British bombers have not hit targets in Syria for over ten days and are yet to drop high-tech Brimstone missiles that were a key part of David Cameron's pitch for joining the international coalition against Islamic State (Isis).
While RAF jets have carried out regular bombing raids and operations in Iraq in the two weeks since the House of Commons approved widening British military action in the Middle East, they have not targeted IS in Syria since Tornados bombed the IS-controlled Omar oilfields on 6 December.
Between 7 and 10 of December British bombers fired Brimstone, Hellfire and Paveway IV missiles at Daesh positions in Iraq to support Iraqi army and Kurdish forces but are yet to strike targets in Syria, according to data published by the Ministry of Defence.
At over £100,000 a piece, Brimstone missiles are unique to the RAF and the most expensive weapons in the UK arsenal. Their range, speed and precision was a key element of Cameron's case to the House of Commons of why Britain should enter the conflict, as well as to quell fears of high civilian casualties.
The lack of action in Syria since 6 December has caused speculation that IS positions have been harder to strike than in neighbouring Iraq, with one source telling The Sun newspaper that it was difficult to take out Daesh leadership in Syria without a credible military force on the ground.
Unlike in Iraq, where the Kurds call in air strikes when they are needed, there is no equivalent anti-IS force in Syria. The conflict is a complex patchwork of competing militias, many linked to radical Islamist groups and few have the structure of either the Iraqi or Kurdish forces. As such the RAF lacks so-called spotters on the ground.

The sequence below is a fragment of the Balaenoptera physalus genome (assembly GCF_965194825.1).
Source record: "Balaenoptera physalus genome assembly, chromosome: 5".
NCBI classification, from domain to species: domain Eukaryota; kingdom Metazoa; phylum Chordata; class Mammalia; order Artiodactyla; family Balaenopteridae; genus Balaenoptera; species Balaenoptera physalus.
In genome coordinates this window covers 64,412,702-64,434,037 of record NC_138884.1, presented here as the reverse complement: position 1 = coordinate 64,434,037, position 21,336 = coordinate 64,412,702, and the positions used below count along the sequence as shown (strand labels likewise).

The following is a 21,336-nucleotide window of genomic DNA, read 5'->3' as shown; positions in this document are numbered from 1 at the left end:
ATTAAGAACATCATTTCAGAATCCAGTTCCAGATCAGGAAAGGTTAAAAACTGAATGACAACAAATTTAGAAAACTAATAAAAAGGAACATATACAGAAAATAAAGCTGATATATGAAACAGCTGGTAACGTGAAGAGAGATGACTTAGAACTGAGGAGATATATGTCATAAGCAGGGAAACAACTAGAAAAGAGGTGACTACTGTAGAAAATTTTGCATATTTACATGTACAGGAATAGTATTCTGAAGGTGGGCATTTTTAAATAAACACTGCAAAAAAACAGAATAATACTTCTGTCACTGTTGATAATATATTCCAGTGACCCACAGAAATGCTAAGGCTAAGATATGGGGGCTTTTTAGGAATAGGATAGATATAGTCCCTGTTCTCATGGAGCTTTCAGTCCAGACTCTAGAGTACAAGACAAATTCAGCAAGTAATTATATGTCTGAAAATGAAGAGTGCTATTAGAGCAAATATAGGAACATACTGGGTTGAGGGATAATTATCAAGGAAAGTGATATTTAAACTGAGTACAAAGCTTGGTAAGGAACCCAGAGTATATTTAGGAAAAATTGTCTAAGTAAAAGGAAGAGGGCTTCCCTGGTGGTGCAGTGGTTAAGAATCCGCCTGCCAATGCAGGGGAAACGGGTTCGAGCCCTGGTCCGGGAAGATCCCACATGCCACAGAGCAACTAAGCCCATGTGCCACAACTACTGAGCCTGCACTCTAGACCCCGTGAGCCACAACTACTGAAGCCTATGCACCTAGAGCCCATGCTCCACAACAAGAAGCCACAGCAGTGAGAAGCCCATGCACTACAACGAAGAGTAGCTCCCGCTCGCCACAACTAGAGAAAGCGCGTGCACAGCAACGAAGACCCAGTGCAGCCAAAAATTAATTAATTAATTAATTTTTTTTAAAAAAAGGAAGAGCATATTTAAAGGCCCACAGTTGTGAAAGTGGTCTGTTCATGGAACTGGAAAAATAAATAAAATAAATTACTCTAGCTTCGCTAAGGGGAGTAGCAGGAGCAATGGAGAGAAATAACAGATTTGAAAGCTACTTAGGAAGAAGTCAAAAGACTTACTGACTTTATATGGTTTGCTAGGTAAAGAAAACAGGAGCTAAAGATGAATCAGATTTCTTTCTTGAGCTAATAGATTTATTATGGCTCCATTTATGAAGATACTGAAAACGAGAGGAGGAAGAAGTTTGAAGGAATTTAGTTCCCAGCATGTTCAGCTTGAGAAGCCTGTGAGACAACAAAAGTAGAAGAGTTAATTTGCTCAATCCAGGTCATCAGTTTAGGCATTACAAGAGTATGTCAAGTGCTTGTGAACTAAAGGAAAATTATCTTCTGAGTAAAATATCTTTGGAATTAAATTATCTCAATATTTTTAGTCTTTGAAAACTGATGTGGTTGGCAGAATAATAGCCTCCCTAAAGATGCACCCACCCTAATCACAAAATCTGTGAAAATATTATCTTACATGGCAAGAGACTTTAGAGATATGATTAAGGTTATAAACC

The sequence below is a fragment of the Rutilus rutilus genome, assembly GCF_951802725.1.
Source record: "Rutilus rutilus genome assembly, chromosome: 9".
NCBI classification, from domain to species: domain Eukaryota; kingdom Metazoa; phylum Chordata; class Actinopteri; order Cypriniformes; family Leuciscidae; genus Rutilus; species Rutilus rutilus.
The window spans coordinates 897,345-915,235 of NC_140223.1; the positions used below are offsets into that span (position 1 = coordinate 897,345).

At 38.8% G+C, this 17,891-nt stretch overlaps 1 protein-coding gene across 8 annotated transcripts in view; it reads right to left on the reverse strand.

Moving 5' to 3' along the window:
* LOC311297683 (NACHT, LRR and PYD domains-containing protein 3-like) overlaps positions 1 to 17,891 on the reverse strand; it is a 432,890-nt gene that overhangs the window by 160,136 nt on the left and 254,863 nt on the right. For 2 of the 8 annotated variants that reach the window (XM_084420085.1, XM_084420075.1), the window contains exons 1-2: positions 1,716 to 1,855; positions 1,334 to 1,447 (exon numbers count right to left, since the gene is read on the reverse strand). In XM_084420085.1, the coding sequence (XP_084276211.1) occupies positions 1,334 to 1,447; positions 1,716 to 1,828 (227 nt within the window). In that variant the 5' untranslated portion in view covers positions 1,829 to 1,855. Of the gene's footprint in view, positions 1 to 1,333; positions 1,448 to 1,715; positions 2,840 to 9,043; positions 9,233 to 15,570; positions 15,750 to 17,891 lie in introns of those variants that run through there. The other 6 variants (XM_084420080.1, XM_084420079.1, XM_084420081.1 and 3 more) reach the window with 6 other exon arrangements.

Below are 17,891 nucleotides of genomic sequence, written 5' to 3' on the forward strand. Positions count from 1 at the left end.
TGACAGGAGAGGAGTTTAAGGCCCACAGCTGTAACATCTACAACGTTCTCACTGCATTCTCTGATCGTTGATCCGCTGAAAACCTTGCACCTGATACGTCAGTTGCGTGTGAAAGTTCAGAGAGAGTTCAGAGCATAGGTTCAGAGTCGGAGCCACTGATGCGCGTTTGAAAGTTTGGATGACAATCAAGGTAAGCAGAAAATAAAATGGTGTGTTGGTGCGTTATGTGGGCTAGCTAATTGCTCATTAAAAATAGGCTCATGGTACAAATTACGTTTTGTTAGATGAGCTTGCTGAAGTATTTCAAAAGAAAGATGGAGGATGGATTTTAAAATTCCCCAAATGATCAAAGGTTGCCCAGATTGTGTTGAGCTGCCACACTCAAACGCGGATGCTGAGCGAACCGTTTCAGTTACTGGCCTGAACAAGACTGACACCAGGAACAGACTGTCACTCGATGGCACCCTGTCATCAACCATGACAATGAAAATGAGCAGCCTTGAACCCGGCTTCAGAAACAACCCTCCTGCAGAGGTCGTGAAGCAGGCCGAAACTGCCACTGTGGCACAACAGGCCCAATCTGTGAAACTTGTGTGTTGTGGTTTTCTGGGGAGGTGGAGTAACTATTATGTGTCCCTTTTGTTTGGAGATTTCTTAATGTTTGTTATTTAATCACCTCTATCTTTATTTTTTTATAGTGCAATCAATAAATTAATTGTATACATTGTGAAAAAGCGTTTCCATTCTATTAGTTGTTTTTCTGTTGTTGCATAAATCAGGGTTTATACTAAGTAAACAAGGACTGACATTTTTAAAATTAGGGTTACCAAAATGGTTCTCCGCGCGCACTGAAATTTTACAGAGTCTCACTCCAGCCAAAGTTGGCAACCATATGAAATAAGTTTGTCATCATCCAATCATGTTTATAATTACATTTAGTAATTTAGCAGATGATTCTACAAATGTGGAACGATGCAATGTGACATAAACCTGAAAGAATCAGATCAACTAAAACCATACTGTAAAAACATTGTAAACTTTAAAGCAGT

But an MoD spokesman dismissed any criticism of a lack of action in Syria when contacted by IBTimes UK, arguing that Daesh do not recognise the border between Iraq and Syria and pointing to numerous strikes against the terrorist group over the past two weeks.
"The RAF regularly strikes Daesh in Syria and Iraq using a mix of precision Brimstone and Hellfire missiles and Paveway IV bombs. We select the best weapon for the job depending on the target and coalition needs, conducting strikes on both sides of a border that Daesh do not recognise," he said.
Michael Stephens, head of the RUSI think-tank, said that a lack of action in Syria in recent days was not a surprise both because Britain is part of a wider coalition – including the US and France – and because the government is wary of civilian casualties.
"It was never going to be a huge ramping up of airpower. There was always going to be a couple of fireworks let off right after the initial decision to extend strikes. But ultimately it's about what targets you can hit that don't mess up life for people on the ground but are still visibly hurting ISIS. It's a really tough balance to maintain, and I think that ultimately it results in far fewer strikes than people expected," he said.
Stephens added that the Brimstone missile was not an appropriate weapon for the targets that Britain was hitting in Syria.
"Brimstone [...] is a fairly small payload weapon which is used for quick moving targets in built-up areas. There's no need to waste money on a Brimstone hitting an oil field in the middle of nowhere," he said.